To defend the good name of someone who has been wrongfully dishonored makes Hunter Scott worthy of the Al Copeland Humanitarian Award. Scott is an example of the heroism required to stand up to “cancel culture.”
To be clear, “cancel culture” is the public dishonoring, shunning, and reduction in economic and social prospects for people improperly accused of wrongdoing. I emphasize “improperly” because people who do engage in egregious wrongdoing demonstrated by a process that meets reasonable standards of evidence deserve to be dishonored, shunned, and have reduced economic and social prospects.
When people lament “cancel culture,” they often fail to make this distinction. While it is amazing how many people have been wrongfully cancelled, it is even more amazing how many high-profile people have engaged in horrible behavior who seem to experience no consequence for doing so.
Al Sharpton fueled the Crown Heights riots — a modern day pogrom — saying “If the Jews want to get it on, tell them to pin their yarmulkes back and come over to my house.” Instead of being cancelled, Sharpton has had his own show on MSNBC for over a decade. Ed Rollins bragged to Time magazine after his work on a 1993 election that “he secretly paid black ministers and Democratic campaign workers in order to suppress voter turnout.” Instead of being cancelled, he became a political commentator for CNN and then Fox as well as the national campaign chairman for Mike Huckabee’s 2008 run for president. Folks like Sharpton and Rollins didn’t seek to make amends or have to spend even a little time in the penalty box.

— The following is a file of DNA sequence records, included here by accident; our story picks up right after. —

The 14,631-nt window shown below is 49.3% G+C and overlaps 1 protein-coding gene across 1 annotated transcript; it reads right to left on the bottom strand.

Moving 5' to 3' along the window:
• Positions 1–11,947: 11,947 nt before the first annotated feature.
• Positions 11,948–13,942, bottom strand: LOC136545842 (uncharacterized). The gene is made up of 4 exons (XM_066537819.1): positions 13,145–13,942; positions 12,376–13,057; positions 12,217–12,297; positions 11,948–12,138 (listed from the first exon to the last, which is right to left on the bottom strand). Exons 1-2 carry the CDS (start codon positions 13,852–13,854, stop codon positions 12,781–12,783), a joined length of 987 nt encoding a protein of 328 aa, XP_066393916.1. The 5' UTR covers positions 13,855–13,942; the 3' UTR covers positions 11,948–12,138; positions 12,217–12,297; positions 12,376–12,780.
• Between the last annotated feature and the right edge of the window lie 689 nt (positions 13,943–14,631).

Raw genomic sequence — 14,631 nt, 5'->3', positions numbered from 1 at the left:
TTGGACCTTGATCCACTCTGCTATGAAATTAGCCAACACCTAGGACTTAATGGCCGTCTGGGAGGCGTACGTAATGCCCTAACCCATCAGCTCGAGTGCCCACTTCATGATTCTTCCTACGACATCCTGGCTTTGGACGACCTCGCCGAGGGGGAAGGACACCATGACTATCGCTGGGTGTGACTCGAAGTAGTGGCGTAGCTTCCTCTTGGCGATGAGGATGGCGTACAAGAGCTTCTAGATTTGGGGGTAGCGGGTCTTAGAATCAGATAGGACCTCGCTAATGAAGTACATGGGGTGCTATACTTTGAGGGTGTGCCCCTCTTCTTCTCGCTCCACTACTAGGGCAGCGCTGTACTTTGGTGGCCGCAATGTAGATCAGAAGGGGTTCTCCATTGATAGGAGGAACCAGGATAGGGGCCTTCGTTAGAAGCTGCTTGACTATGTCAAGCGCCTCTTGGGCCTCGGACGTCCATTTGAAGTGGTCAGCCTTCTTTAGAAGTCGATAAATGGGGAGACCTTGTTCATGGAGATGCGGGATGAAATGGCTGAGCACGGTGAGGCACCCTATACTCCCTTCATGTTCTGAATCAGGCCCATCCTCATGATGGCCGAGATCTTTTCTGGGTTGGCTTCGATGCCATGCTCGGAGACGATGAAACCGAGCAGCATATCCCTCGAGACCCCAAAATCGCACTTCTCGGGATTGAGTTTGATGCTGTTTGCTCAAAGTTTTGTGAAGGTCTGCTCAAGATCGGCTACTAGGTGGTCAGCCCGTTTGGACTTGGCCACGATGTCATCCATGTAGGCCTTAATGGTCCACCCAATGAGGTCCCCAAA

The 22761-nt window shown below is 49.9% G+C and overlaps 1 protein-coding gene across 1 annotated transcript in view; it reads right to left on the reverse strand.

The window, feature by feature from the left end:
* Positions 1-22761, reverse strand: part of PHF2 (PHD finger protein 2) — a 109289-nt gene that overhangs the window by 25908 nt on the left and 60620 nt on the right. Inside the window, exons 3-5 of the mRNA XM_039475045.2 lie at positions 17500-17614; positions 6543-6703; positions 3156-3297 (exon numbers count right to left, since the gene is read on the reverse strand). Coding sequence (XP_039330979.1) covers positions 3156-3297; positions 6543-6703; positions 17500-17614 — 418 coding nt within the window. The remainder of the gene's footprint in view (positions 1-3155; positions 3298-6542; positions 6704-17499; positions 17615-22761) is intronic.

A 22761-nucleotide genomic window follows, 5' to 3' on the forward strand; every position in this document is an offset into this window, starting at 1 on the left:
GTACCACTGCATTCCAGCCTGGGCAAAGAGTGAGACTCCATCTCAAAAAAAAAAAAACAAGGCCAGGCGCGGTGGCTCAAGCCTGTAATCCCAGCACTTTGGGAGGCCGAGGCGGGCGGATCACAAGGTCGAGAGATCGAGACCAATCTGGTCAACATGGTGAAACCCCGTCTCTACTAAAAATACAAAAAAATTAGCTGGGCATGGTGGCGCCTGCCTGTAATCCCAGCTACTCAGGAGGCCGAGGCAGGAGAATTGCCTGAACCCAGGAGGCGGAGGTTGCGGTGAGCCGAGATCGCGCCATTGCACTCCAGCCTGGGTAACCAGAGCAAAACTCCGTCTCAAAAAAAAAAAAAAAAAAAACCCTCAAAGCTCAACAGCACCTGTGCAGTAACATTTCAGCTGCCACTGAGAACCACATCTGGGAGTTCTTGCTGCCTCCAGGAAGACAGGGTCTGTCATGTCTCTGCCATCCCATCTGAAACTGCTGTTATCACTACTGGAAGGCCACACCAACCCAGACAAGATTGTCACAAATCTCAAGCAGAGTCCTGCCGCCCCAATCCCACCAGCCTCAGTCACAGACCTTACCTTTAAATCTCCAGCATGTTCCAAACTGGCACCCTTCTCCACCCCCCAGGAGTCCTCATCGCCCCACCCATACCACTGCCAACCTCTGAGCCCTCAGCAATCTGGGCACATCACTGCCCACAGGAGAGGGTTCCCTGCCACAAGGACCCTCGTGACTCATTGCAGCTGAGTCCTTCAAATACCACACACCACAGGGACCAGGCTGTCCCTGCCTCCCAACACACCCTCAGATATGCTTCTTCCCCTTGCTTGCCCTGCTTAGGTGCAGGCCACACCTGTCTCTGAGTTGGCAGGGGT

But Charles McVay III was made a scapegoat by the Navy and was court-martialed without having done anything wrong. Frankly, even if McVay had made some errors, he did not deserve the treatment he received. Remember that Al Copeland was not a paragon of virtue. He and those honored with an award named after him, just like all the rest of us, are flawed human beings. But Copeland and the winners of The Al made significant contributions to improving the human condition despite their flaws.
Hunter Scott improved the human condition by standing up for McVay. And in some sense, Scott represents all of the people who previously attempted to defend McVay, including sailors under his command, who were unsuccessful in their efforts to rehabilitate McVay. The people who stand up to a cancel mob when it is too strong to defeat require more courage than the person who stands up when conditions permit success. So, in honoring Hunter Scott with The Al, we honor even more all who attempted and failed to exonerate McVay.
Huzzah! Now I shall emulate Hunter Scott and embark on a years-long quest to prove that my nominees for this year’s Higgy award were, like McVay, wrongly denied their (dis)honor.
Love this kid!
Not many people can say they beat George Washington!